Rebel Wilson ordered to pay back $3 million plus interest

Hollywood actress Rebel Wilson vowed after the initial judgment to give any payout to charity and the Australian film industry. (AFP)
Updated 27 June 2018
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Rebel Wilson ordered to pay back $3 million plus interest

SYDNEY: Hollywood actress Rebel Wilson was ordered to return almost $3.1 million with interest to an Australian publisher Wednesday after a defamation payout was slashed on appeal.
The “Pitch Perfect” star was awarded A$4.5 million ($3.3 million) in damages against Bauer Media last September over articles claiming she lied about her age and background to further her career.
It was the largest defamation win in Australian legal history and Bauer appealed, arguing the size of the settlement set a dangerous precedent and there were errors of law in the judgment.
The Victorian Court of Appeal agreed and cut the payout to just A$600,000 earlier this month in a decision the actress called “absolutely flippant.”
Bauer had already handed over the money and the Court of Appeal on Wednesday ordered Wilson to repay nearly A$4.2 million, including costs and more than A$60,000 in interest.
The star did not dispute that the money needed to be returned but argued the interest should be charged at the prevailing Reserve Bank cash rate of 1.5 percent, rather than the two percent sought by Bauer.
The appeal court disagreed and ordered interest be paid at the higher rate.
Wilson vowed after the initial judgment to give any payout to charity and the Australian film industry. It is not clear whether she has already done so.
She had claimed a series of articles in Woman’s Day, Australian Women’s Weekly and OK Magazine in 2015 had portrayed her as a serial liar and damaged her reputation.
The Sydney-born actress told the trial she was sacked from DreamWorks animated feature films “Trolls” and “Kung Fu Panda 3” following the stories.
But the Court of Appeal said there was no basis for her to receive financial damages for the potential loss of roles.
It found that the previous judge had relied on evidence from Wilson and two Hollywood agents to draw the conclusion that she had lost job opportunities.


Saudi film industry heralds new dawn with opening of first arthouse cinema

Updated 26 June 2019
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Saudi film industry heralds new dawn with opening of first arthouse cinema

  • Cinema El-Housh is the brainchild of Saudi film director, producer and screenwriter Mahmoud Sabbagh and the event will continue until July 25 as part of the Jeddah Season festival
  • Mahmoud Sabbagh: We chose old Jeddah because the phenomena existed here, and the idea of an arthouse film isn’t new

JEDDAH: Saudi Arabia’s blossoming film industry on Tuesday heralded a new dawn with the launch of the Kingdom’s first arthouse cinema.

The outdoor Cinema El-Housh opened in the historic city of Jeddah with the screening of director Stanley Kubrick’s celebrated “2001: A Space Odyssey” to mark the movie’s 51st anniversary.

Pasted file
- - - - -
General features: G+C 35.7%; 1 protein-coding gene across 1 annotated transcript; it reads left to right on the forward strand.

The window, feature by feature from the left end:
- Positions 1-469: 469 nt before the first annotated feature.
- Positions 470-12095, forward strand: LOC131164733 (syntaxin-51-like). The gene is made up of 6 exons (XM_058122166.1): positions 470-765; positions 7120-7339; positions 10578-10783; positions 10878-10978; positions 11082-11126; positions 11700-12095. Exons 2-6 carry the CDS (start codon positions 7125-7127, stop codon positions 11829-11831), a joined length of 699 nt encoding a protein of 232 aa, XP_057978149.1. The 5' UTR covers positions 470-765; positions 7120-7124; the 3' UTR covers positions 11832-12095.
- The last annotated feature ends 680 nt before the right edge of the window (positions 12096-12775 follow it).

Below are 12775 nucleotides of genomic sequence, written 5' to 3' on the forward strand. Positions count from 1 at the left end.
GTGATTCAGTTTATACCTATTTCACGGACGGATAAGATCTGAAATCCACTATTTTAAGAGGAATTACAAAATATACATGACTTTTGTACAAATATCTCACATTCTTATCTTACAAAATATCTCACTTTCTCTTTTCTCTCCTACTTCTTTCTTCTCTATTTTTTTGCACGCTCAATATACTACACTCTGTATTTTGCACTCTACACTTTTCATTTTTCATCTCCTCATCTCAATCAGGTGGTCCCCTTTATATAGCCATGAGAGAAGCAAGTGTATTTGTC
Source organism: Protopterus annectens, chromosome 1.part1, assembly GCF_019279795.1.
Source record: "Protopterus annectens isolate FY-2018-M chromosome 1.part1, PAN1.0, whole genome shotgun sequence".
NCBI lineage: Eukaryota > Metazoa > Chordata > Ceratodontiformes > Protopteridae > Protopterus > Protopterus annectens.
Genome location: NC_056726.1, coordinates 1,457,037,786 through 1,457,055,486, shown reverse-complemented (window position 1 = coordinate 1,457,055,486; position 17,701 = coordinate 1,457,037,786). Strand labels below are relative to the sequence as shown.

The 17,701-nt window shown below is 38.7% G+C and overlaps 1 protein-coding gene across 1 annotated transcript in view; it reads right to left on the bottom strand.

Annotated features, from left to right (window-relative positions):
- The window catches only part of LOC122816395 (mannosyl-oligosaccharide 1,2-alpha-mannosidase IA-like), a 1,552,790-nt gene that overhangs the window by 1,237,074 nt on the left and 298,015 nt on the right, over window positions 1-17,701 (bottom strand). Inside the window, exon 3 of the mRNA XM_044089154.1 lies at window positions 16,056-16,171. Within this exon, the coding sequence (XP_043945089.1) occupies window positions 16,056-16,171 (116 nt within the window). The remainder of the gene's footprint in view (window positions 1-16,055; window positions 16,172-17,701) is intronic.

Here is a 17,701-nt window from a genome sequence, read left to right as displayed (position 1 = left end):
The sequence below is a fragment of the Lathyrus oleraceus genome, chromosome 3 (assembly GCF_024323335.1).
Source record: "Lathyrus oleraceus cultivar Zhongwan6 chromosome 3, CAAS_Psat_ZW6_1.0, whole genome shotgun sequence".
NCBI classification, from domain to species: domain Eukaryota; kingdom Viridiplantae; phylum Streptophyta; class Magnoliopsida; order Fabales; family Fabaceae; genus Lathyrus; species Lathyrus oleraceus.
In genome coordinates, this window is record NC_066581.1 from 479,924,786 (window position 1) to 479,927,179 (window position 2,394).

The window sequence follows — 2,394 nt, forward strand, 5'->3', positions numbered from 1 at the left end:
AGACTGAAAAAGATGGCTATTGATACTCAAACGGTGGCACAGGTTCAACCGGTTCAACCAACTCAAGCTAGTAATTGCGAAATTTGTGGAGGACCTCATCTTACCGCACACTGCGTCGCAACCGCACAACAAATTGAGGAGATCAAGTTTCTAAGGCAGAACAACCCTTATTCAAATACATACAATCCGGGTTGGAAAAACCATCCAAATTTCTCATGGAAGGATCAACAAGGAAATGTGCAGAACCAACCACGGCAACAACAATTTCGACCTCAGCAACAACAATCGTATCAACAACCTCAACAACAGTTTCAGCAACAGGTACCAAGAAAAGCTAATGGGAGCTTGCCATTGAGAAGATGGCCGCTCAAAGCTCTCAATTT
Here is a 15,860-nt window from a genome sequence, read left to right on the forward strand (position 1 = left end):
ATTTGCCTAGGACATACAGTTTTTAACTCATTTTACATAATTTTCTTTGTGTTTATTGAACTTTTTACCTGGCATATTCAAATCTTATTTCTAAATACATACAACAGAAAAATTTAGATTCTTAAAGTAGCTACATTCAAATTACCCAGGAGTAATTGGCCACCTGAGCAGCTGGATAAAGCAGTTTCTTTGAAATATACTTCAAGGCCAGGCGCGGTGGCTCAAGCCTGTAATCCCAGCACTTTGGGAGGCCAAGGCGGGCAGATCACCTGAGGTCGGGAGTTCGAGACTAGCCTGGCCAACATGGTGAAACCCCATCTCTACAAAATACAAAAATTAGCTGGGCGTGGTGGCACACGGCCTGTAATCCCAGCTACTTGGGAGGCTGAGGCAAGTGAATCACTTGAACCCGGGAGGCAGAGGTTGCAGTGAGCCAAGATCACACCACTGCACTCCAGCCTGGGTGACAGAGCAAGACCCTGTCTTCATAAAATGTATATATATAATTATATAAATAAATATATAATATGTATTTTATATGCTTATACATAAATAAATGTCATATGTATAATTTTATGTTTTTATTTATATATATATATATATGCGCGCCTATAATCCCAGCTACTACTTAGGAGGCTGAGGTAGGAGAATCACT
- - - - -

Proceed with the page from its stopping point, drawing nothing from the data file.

The project is the brainchild of Saudi film director, producer and screenwriter Mahmoud Sabbagh and the event will continue until July 25 as part of the Jeddah Season festival.

“Cinema El-Housh is one of the first proper arthouses for film theater initiatives in Saudi Arabia and in Jeddah,” Sabbagh told Arab News.

“The idea of the cinema comes from outdoor cinemas, which was a phenomenon that existed in old Jeddah from the 1940s until the end of the 1970s, where people gathered in courtyards where they would screen a film and enjoy it.

“We are bringing that back to the community with all its minimalism and gestures for bringing people together and bringing the communal experience of watching films again,” he said.

“We chose old Jeddah because the phenomena existed here, and the idea of an arthouse film isn’t new. It really strikes a balance between a commercial cinema and non-commercial cinemas.

“With the opening of cinemas, we are witnessing a burst of commercial-driven cinema multiplexes. However, there was a void someone had to fill by introducing this idea of arthouse cinemas,” added Sabbagh.

“We are free to screen films that are of non-commercial value, non-mainstream, more independent films that are film festival frequent and classics, and Saudi films. We want to be a platform for all the emerging Saudi voices.”

 

Tuesday’s private screening of “2001: A Space Odyssey” was also attended by Saudi actor Khaled Yeslam who said the film’s message conveyed the dawning of a new era in the Kingdom.

“From my perspective, choosing “2001: A Space Odyssey,” it started with the new dawn of mankind. And the music played was the music we listened to in the 1980s and 1990s,” Yeslam told Arab News.

“So, seeing such an entry as a film in Al-Balad, it’s a metaphor itself; here in Al-Balad, in Jeddah, in Saudi Arabia itself. I thought it was planned and that he meant to do that. And I think Mahmoud is such a genius for choosing such a film.”

On the Kingdom’s booming film industry, Yeslam said: “Through movies, it’s finally our (Saudis) time to tell our stories. We’re fed up with the stereotypes and double standards by Western media and it’s time to reveal our reality.

“In the end, we’re just human, we’re just like everyone else, and I believe that art is a way to connect with others as humans.”

FACTOID

Outdoor cinemas existed in Jeddah from the 1940s until the late 1970s.